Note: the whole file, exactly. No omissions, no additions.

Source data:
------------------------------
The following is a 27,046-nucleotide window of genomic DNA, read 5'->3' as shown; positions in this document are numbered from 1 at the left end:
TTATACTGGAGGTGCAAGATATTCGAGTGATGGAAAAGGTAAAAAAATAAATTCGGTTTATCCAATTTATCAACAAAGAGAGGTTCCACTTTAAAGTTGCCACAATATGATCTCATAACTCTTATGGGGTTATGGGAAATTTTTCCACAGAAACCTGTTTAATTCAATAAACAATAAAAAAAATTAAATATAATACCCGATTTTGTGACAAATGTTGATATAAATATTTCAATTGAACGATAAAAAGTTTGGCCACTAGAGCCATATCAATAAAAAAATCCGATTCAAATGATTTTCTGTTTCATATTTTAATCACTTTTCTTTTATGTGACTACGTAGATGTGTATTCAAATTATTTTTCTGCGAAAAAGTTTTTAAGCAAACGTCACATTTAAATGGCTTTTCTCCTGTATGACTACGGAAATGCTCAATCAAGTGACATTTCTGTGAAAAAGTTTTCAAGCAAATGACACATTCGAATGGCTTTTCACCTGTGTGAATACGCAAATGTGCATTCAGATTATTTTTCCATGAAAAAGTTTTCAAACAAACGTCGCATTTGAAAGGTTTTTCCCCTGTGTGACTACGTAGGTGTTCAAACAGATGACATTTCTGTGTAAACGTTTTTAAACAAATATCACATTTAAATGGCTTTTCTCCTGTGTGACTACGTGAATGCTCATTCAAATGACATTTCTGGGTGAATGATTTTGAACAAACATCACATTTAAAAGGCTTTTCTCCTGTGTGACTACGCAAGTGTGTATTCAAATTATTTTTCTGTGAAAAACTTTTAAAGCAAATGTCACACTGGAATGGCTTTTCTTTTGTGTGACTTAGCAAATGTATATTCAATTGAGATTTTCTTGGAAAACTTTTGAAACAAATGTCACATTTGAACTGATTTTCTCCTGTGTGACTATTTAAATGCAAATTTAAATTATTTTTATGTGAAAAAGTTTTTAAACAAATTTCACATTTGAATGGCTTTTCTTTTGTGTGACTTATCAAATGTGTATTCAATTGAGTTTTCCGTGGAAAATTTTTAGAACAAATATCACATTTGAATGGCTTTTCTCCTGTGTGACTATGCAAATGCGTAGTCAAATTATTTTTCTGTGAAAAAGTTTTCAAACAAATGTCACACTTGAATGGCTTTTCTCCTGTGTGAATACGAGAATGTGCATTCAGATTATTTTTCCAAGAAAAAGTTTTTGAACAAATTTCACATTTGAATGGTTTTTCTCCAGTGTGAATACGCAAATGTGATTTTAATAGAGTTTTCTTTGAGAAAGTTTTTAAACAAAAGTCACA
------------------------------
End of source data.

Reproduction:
The following is a 27,046-nucleotide window of genomic DNA, read 5'->3' as shown; positions in this document are numbered from 1 at the left end:
TTATACTGGAGGTGCAAGATATTCGAGTGATGGAAAAGGTAAAAAAATAAATTCGGTTTATCCAATTTATCAACAAAGAGAGGTTCCACTTTAAAGTTGCCACAATATGATCTCATAACTCTTATGGGGTTATGGGAAATTTTTCCACAGAAACCTGTTTAATTCAATAAACAATAAAAAAAATTAAATATAATACCCGATTTTGTGACAAATGTTGATATAAATATTTCAATTGAACGATAAAAAGTTTGGCCACTAGAGCCATATCAATAAAAAAATCCGATTCAAATGATTTTCTGTTTCATATTTTAATCACTTTTCTTTTATGTGACTACGTAGATGTGTATTCAAATTATTTTTCTGCGAAAAAGTTTTTAAGCAAACGTCACATTTAAATGGCTTTTCTCCTGTATGACTACGGAAATGCTCAATCAAGTGACATTTCTGTGAAAAAGTTTTCAAGCAAATGACACATTCGAATGGCTTTTCACCTGTGTGAATACGCAAATGTGCATTCAGATTATTTTTCCATGAAAAAGTTTTCAAACAAACGTCGCATTTGAAAGGTTTTTCCCCTGTGTGACTACGTAGGTGTTCAAACAGATGACATTTCTGTGTAAACGTTTTTAAACAAATATCACATTTAAATGGCTTTTCTCCTGTGTGACTACGTGAATGCTCATTCAAATGACATTTCTGGGTGAATGATTTTGAACAAACATCACATTTAAAAGGCTTTTCTCCTGTGTGACTACGCAAGTGTGTATTCAAATTATTTTTCTGTGAAAAACTTTTAAAGCAAATGTCACACTGGAATGGCTTTTCTTTTGTGTGACTTAGCAAATGTATATTCAATTGAGATTTTCTTGGAAAACTTTTGAAACAAATGTCACATTTGAACTGATTTTCTCCTGTGTGACTATTTAAATGCAAATTTAAATTATTTTTATGTGAAAAAGTTTTTAAACAAATTTCACATTTGAATGGCTTTTCTTTTGTGTGACTTATCAAATGTGTATTCAATTGAGTTTTCCGTGGAAAATTTTTAGAACAAATATCACATTTGAATGGCTTTTCTCCTGTGTGACTATGCAAATGCGTAGTCAAATTATTTTTCTGTGAAAAAGTTTTCAAACAAATGTCACACTTGAATGGCTTTTCTCCTGTGTGAATACGAGAATGTGCATTCAGATTATTTTTCCAAGAAAAAGTTTTTGAACAAATTTCACATTTGAATGGTTTTTCTCCAGTGTGAATACGCAAATGTGATTTTAATAGAGTTTTCTTTGAGAAAGTTTTTAAACAAAAGTCACA